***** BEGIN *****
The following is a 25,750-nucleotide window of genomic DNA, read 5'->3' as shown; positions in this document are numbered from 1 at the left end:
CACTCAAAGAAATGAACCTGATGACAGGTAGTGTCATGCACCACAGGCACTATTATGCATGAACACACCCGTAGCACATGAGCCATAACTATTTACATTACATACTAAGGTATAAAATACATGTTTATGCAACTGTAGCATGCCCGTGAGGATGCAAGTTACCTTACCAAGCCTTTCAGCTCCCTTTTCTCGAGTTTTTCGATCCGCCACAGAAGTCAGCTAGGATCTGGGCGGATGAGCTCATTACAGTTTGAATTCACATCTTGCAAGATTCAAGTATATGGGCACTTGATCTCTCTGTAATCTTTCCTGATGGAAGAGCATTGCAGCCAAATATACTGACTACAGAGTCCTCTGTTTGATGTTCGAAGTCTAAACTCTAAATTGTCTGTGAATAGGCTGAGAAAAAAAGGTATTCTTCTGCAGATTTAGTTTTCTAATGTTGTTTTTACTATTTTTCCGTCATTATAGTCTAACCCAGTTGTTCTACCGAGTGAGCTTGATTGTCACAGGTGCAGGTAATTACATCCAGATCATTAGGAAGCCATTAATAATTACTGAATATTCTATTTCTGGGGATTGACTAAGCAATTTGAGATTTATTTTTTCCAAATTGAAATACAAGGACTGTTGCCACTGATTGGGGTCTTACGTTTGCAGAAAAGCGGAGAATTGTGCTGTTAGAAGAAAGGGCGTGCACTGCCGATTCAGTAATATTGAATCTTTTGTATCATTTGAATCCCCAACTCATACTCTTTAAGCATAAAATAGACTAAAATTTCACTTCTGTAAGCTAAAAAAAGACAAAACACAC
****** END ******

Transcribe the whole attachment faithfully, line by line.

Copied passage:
The following is a 25,750-nucleotide window of genomic DNA, read 5'->3' as shown; positions in this document are numbered from 1 at the left end:
CACTCAAAGAAATGAACCTGATGACAGGTAGTGTCATGCACCACAGGCACTATTATGCATGAACACACCCGTAGCACATGAGCCATAACTATTTACATTACATACTAAGGTATAAAATACATGTTTATGCAACTGTAGCATGCCCGTGAGGATGCAAGTTACCTTACCAAGCCTTTCAGCTCCCTTTTCTCGAGTTTTTCGATCCGCCACAGAAGTCAGCTAGGATCTGGGCGGATGAGCTCATTACAGTTTGAATTCACATCTTGCAAGATTCAAGTATATGGGCACTTGATCTCTCTGTAATCTTTCCTGATGGAAGAGCATTGCAGCCAAATATACTGACTACAGAGTCCTCTGTTTGATGTTCGAAGTCTAAACTCTAAATTGTCTGTGAATAGGCTGAGAAAAAAAGGTATTCTTCTGCAGATTTAGTTTTCTAATGTTGTTTTTACTATTTTTCCGTCATTATAGTCTAACCCAGTTGTTCTACCGAGTGAGCTTGATTGTCACAGGTGCAGGTAATTACATCCAGATCATTAGGAAGCCATTAATAATTACTGAATATTCTATTTCTGGGGATTGACTAAGCAATTTGAGATTTATTTTTTCCAAATTGAAATACAAGGACTGTTGCCACTGATTGGGGTCTTACGTTTGCAGAAAAGCGGAGAATTGTGCTGTTAGAAGAAAGGGCGTGCACTGCCGATTCAGTAATATTGAATCTTTTGTATCATTTGAATCCCCAACTCATACTCTTTAAGCATAAAATAGACTAAAATTTCACTTCTGTAAGCTAAAAAAAGACAAAACACAC